Trump isn’t defending free speech — he’s always against it if it means people speaking out against him and exposing his abuses and lies.

Instead, he’s using his huge platform to make a disingenuous argument on behalf of his biggest fanboys. He will only defend free speech if it means helping out the cranks and bigots who support him the most.

Published with permission of The American Independent.

Many Democrats are getting nervous about the upcoming presidential election. Ominous, extensively reported articles by two of the best in the business—the New Yorker's Jeffrey Toobin and The Atlantic's Barton Gellman—outline Boss Trump's plot to keep control of the White House in 2021 no matter how the American people vote.
Trump is hardly making a secret of it. He's pointedly refused to commit to "a peaceful transfer of power."

"Well, we're going to have to see what happens," is how he answered the question. He added that after we "get rid of the ballots"—presumably mail-in ballots he's been whining about for weeks--"there won't be a transfer, frankly. There'll be a continuation."

Of course, Trump himself has always voted by mail, but then brazen hypocrisy is his standard operating mode. If you haven't noticed, he also lies a lot. Without prevaricating, boasting, and bitching, he'd be mute. And even then, he'd still have Twitter. He recently tweeted that the winner "may NEVER BE ACCURATELY DETERMINED" because mail-in ballots make it a "RIGGED ELECTION in waiting."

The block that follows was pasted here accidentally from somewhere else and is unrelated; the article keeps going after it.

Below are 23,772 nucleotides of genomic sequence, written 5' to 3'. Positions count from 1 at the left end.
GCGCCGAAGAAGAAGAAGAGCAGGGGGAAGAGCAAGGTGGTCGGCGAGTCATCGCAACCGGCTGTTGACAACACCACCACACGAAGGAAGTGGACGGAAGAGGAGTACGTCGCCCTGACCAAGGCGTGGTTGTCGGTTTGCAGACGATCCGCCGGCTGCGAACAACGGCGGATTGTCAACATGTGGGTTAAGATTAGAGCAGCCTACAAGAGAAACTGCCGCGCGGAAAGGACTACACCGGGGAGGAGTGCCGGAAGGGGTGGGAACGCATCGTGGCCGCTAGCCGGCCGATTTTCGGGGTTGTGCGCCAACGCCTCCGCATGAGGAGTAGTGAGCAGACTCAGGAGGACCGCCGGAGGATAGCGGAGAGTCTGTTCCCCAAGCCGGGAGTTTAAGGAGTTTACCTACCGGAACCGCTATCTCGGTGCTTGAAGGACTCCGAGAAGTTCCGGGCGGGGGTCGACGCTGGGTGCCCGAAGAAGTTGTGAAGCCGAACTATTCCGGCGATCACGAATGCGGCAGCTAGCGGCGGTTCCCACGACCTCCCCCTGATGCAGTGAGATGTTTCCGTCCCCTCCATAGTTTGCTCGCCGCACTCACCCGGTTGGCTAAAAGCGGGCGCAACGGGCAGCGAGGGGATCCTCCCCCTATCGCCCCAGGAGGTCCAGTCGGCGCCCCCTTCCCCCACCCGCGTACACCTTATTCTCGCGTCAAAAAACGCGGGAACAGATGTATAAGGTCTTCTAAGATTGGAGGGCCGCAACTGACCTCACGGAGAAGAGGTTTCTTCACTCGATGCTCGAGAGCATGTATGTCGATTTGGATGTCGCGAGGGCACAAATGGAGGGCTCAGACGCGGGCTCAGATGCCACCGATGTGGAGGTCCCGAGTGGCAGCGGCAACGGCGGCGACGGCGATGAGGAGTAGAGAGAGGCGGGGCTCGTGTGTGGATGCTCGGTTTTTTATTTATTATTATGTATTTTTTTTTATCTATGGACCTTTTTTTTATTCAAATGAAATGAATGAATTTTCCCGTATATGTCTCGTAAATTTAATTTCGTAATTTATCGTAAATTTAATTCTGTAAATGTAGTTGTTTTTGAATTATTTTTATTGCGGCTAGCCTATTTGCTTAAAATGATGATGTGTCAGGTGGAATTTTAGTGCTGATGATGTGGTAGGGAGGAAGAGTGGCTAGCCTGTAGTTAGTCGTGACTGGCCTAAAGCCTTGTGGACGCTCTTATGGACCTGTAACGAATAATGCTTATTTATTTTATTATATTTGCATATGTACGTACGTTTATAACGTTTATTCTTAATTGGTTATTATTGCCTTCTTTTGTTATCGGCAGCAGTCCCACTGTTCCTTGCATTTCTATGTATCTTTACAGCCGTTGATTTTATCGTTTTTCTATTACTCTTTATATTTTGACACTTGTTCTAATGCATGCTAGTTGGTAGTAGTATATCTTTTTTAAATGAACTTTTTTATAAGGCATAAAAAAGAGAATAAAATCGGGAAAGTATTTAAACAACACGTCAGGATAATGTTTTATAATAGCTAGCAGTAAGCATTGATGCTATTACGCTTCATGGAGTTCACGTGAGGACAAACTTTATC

Gellman gets this part exactly right in The Atlantic: "Let us not hedge about one thing. Donald Trump may win or lose, but he will never concede. Not under any circumstance. Not during the Interregnum and not afterward. If compelled in the end to vacate his office, Trump will insist from exile, as long as he draws breath, that the contest was rigged.
"Trump's invincible commitment to this stance will be the most important fact about the coming Interregnum. It will deform the proceedings from beginning to end. We have not experienced anything like it before."
No, we haven't. However, it's important to remember that Trump makes threats and promises almost daily that never happen. Remember that gigantic border wall Mexico was going to pay for? Trump has built exactly five miles of the fool thing, leaving roughly two thousand to go.
His brilliant cheaper, better health care plan? Non-existent.
On Labor Day, Boss Trump boasted of his unparalleled success in strong-arming Japan into building new auto-manufacturing plants. "They're being built in Ohio, they're being built in South Carolina, North Carolina, they're being built all over and expanded at a level that we've never seen before."
Not a word of that is true. Two new plants, one German, another Swedish have opened in South Carolina, but construction began before Trump took office. Auto industry investment during Barack Obama's second term far exceeded Trump's. His version is sheer make-believe.